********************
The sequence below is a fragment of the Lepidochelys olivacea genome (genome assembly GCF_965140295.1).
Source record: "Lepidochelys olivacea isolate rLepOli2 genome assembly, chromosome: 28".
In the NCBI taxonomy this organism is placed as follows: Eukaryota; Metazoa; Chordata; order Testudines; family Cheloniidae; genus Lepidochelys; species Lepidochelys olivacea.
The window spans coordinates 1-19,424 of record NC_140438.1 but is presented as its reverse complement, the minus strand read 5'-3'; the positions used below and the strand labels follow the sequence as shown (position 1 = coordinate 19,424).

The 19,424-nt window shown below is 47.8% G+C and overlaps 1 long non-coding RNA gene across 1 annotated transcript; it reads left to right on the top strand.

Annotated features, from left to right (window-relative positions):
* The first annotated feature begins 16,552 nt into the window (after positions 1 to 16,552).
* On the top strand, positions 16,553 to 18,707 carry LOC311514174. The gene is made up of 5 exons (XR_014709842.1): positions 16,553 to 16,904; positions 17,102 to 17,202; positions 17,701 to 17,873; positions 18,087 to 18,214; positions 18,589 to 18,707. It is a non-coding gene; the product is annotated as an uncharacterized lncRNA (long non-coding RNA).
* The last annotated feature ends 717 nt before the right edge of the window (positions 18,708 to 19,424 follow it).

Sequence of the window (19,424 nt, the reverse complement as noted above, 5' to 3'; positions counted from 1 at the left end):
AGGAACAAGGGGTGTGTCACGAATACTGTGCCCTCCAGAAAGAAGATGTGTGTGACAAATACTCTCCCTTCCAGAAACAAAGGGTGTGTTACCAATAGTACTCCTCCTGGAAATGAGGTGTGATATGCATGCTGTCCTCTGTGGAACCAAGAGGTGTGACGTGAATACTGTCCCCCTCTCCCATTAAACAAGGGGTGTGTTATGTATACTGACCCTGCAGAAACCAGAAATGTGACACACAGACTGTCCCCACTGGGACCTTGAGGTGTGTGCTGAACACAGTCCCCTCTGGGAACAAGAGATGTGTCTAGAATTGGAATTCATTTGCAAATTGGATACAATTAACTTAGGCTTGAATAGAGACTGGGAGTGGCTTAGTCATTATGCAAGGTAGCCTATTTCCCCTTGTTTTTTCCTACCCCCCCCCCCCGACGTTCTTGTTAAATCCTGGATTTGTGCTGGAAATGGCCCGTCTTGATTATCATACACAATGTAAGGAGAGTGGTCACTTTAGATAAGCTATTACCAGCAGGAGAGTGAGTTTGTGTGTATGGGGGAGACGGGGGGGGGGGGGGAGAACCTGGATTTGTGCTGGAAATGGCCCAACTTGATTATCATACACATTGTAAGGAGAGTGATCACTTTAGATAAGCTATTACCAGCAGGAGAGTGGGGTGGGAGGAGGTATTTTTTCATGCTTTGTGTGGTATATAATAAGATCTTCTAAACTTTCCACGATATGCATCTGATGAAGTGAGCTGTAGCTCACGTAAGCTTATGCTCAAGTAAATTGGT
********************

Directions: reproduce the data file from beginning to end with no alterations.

The sequence below is a fragment of the Lepidochelys olivacea genome (genome assembly GCF_965140295.1).
Source record: "Lepidochelys olivacea isolate rLepOli2 genome assembly, chromosome: 28".
In the NCBI taxonomy this organism is placed as follows: Eukaryota; Metazoa; Chordata; order Testudines; family Cheloniidae; genus Lepidochelys; species Lepidochelys olivacea.
The window spans coordinates 1-19,424 of record NC_140438.1 but is presented as its reverse complement, the minus strand read 5'-3'; the positions used below and the strand labels follow the sequence as shown (position 1 = coordinate 19,424).

The 19,424-nt window shown below is 47.8% G+C and overlaps 1 long non-coding RNA gene across 1 annotated transcript; it reads left to right on the top strand.

Annotated features, from left to right (window-relative positions):
* The first annotated feature begins 16,552 nt into the window (after positions 1 to 16,552).
* On the top strand, positions 16,553 to 18,707 carry LOC311514174. The gene is made up of 5 exons (XR_014709842.1): positions 16,553 to 16,904; positions 17,102 to 17,202; positions 17,701 to 17,873; positions 18,087 to 18,214; positions 18,589 to 18,707. It is a non-coding gene; the product is annotated as an uncharacterized lncRNA (long non-coding RNA).
* The last annotated feature ends 717 nt before the right edge of the window (positions 18,708 to 19,424 follow it).

Sequence of the window (19,424 nt, the reverse complement as noted above, 5' to 3'; positions counted from 1 at the left end):
AGGAACAAGGGGTGTGTCACGAATACTGTGCCCTCCAGAAAGAAGATGTGTGTGACAAATACTCTCCCTTCCAGAAACAAAGGGTGTGTTACCAATAGTACTCCTCCTGGAAATGAGGTGTGATATGCATGCTGTCCTCTGTGGAACCAAGAGGTGTGACGTGAATACTGTCCCCCTCTCCCATTAAACAAGGGGTGTGTTATGTATACTGACCCTGCAGAAACCAGAAATGTGACACACAGACTGTCCCCACTGGGACCTTGAGGTGTGTGCTGAACACAGTCCCCTCTGGGAACAAGAGATGTGTCTAGAATTGGAATTCATTTGCAAATTGGATACAATTAACTTAGGCTTGAATAGAGACTGGGAGTGGCTTAGTCATTATGCAAGGTAGCCTATTTCCCCTTGTTTTTTCCTACCCCCCCCCCCCGACGTTCTTGTTAAATCCTGGATTTGTGCTGGAAATGGCCCGTCTTGATTATCATACACAATGTAAGGAGAGTGGTCACTTTAGATAAGCTATTACCAGCAGGAGAGTGAGTTTGTGTGTATGGGGGAGACGGGGGGGGGGGGGGAGAACCTGGATTTGTGCTGGAAATGGCCCAACTTGATTATCATACACATTGTAAGGAGAGTGATCACTTTAGATAAGCTATTACCAGCAGGAGAGTGGGGTGGGAGGAGGTATTTTTTCATGCTTTGTGTGGTATATAATAAGATCTTCTAAACTTTCCACGATATGCATCTGATGAAGTGAGCTGTAGCTCACGTAAGCTTATGCTCAAGTAAATTGGT